If your medical needs are not frequent, an alternative could be to use the cost of membership to create a health corpus that can be used in case of a medical emergency.

Provider background:
Healthcare discount cards are not yet popular in India. So, while there are a couple of established names, most are new. First, check if the company is registered with the Ministry of Corporate Affairs.

Second, check the company's background. This is a specialised service and a company with exposure to the healthcare sector would be a better choice. A company with experience as a TPA (third party administrator) or in healthcare services (hospital, diagnostics) would know the business.

There is no regulator: Remember that these firms are not health insurers. The insurance regulator has no say in these firm's activities. In the absence of a regulator, if you have a complaint, the only recourse is consumer court.

Check the network:
Just like health insurers, discount card companies have to collaborate with a lot of hospitals, clinics, diagnostic centres and chemists to be useful to you. So, check their network of service providers. It doesn't make sense for you to travel 15kms to a network hospital to avail a 20% discount on consultation. Cost of travel and the inconvenience should weigh in less than the discount.

"If a company is not upfront in disclosing its network hospitals, it would be better to stay away from it," says Anil Rego, founder and CEO, Rights Horizon, a financial planning company.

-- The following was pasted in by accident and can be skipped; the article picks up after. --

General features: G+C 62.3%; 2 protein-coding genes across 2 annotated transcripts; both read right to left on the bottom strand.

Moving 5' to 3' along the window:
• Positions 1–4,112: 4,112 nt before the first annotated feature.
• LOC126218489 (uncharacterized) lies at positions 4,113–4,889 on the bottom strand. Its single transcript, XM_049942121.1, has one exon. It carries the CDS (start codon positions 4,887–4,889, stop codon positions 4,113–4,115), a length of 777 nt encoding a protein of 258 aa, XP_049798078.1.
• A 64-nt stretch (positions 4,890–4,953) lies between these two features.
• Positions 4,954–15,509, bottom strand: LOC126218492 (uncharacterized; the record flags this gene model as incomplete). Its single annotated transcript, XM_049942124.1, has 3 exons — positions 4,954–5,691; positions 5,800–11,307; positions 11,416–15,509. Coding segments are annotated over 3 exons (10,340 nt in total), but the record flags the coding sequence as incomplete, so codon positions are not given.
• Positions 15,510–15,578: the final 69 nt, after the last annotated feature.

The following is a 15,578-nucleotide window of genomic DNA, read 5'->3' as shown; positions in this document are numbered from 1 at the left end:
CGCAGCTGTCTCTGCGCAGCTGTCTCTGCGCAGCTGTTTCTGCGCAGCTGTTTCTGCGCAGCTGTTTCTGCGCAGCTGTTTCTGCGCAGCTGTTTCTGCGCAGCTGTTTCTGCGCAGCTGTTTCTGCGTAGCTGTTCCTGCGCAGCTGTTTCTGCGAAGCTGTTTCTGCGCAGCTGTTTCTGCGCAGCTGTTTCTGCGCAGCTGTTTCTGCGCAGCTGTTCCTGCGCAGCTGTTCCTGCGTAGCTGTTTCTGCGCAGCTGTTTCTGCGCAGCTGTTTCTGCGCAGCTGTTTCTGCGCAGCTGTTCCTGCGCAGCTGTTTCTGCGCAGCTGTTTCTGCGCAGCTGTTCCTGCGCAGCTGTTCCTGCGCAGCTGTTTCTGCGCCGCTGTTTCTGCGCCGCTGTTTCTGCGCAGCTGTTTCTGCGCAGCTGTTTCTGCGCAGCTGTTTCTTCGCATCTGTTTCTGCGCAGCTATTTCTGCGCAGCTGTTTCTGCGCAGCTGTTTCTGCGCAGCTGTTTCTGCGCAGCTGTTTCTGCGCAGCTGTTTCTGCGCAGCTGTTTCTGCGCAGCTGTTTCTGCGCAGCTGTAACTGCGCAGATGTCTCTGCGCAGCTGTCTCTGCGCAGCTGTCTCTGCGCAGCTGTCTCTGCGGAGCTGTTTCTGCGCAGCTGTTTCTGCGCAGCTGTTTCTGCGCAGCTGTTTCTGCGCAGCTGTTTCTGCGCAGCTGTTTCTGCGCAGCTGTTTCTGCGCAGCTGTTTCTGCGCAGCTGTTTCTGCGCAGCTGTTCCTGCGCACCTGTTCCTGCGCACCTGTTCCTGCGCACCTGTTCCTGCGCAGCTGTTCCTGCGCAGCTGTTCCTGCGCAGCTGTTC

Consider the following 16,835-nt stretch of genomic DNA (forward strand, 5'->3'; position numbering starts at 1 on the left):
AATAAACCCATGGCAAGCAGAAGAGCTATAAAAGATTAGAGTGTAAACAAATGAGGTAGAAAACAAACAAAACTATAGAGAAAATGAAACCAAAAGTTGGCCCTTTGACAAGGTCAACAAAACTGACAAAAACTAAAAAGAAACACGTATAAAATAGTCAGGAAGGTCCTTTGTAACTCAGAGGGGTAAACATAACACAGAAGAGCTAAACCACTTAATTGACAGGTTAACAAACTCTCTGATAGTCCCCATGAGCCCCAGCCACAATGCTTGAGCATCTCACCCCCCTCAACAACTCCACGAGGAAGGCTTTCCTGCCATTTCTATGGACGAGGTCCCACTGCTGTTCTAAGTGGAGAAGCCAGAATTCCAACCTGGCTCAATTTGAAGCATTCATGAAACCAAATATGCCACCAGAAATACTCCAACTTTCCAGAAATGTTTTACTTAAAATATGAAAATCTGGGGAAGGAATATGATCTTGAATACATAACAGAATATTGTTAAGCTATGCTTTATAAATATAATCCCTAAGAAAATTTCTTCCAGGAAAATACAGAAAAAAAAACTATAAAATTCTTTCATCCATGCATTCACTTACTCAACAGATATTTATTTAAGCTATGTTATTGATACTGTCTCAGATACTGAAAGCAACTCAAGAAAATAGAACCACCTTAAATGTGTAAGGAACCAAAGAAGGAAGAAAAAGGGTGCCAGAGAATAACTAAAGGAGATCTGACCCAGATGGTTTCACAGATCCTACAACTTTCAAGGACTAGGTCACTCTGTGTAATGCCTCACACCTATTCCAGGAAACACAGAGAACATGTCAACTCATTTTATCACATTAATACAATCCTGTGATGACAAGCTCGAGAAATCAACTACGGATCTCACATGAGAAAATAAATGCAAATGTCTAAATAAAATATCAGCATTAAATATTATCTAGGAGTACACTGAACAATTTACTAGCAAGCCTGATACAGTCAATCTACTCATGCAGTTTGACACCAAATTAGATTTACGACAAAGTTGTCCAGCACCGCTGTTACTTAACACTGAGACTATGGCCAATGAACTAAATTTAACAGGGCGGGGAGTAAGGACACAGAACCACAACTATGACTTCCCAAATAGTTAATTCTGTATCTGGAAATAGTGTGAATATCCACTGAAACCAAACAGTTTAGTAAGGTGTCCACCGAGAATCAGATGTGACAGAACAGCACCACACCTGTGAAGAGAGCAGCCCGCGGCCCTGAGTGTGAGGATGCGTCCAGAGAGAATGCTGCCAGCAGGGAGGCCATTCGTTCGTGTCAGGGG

The empanelled hospitals and diagnostic centres should also be of repute and not just small nursing homes and pathology labs. If possible, check with the hospitals if they do offer discounts on being a subscriber to a particular healthcare discount card.

What about health insurers?
For long, health insurers have not considered covering outpatient needs. "Due to the small ticket size, insurers have stayed away from OPD and preventive healthcare," says Sanjay Datta, head, underwriting and claims, ICICI Lombard.

However, he says the rising cost of OPD care has provided opportunities for insurance companies. Indeed, some insurers have started covering OPD expenses.

For example, Apollo Munich's Maxima offers OPD coverage (cashless) in network hospitals and clinics. This plan also covers pharmacy bills, diagnostic tests, outpatient dental treatment, contact lenses, glasses and health checkups. However, it is an expensive plan. For a family of four with members in the age group of 18-45, the annual premium for a Rs-3 lakh cover is Rs 25,810.

"The health insurance industry is going through a phase of evolution, where we will soon see a gamut of benefits such as medical check-ups, doctor consultation fees and discount on medicines bundled with health insurance plans," says Antony Jacob, CEO, Apollo Munich Health Insurance.

Bajaj Allianz General Insurance is offering policyholders discounts as a value-added service. Discounts are available on medical tests, checkups, doctor consultation and at select dental and eye clinics. It is offered to all existing customers without extra charge.

Abhijeet Ghosh, vertical head- networks and health analytics, Bajaj Allianz General Insurance says research shows that customers feel premium paid is wasted if they don't make a claim in a policy year. "However, customers may use services, such as consultation with specialist doctors, that are not admissible claims under a health plan. So, we pass on the discounts we get from network hospitals."